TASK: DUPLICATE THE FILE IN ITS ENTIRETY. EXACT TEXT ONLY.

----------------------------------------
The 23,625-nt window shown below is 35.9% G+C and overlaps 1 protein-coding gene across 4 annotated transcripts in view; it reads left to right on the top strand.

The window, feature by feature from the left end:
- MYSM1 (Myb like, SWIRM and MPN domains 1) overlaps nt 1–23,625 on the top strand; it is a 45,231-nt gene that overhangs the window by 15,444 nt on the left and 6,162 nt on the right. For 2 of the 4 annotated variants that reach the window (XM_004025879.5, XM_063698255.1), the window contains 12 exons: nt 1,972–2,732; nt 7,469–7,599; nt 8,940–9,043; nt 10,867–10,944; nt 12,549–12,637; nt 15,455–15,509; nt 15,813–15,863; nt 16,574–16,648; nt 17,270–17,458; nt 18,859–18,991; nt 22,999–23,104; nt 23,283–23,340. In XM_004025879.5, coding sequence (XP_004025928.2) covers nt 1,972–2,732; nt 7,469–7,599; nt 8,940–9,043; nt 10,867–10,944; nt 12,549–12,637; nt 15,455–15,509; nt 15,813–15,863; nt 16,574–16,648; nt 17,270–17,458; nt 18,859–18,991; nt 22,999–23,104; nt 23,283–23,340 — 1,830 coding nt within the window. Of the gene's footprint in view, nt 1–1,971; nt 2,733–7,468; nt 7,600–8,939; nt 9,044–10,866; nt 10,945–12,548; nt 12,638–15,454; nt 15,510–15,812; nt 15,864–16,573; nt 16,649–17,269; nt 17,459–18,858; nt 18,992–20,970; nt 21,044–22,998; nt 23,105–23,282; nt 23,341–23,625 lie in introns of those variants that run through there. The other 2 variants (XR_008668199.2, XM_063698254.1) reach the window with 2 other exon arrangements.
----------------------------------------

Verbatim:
The 23,625-nt window shown below is 35.9% G+C and overlaps 1 protein-coding gene across 4 annotated transcripts in view; it reads left to right on the top strand.

The window, feature by feature from the left end:
- MYSM1 (Myb like, SWIRM and MPN domains 1) overlaps nt 1–23,625 on the top strand; it is a 45,231-nt gene that overhangs the window by 15,444 nt on the left and 6,162 nt on the right. For 2 of the 4 annotated variants that reach the window (XM_004025879.5, XM_063698255.1), the window contains 12 exons: nt 1,972–2,732; nt 7,469–7,599; nt 8,940–9,043; nt 10,867–10,944; nt 12,549–12,637; nt 15,455–15,509; nt 15,813–15,863; nt 16,574–16,648; nt 17,270–17,458; nt 18,859–18,991; nt 22,999–23,104; nt 23,283–23,340. In XM_004025879.5, coding sequence (XP_004025928.2) covers nt 1,972–2,732; nt 7,469–7,599; nt 8,940–9,043; nt 10,867–10,944; nt 12,549–12,637; nt 15,455–15,509; nt 15,813–15,863; nt 16,574–16,648; nt 17,270–17,458; nt 18,859–18,991; nt 22,999–23,104; nt 23,283–23,340 — 1,830 coding nt within the window. Of the gene's footprint in view, nt 1–1,971; nt 2,733–7,468; nt 7,600–8,939; nt 9,044–10,866; nt 10,945–12,548; nt 12,638–15,454; nt 15,510–15,812; nt 15,864–16,573; nt 16,649–17,269; nt 17,459–18,858; nt 18,992–20,970; nt 21,044–22,998; nt 23,105–23,282; nt 23,341–23,625 lie in introns of those variants that run through there. The other 2 variants (XR_008668199.2, XM_063698254.1) reach the window with 2 other exon arrangements.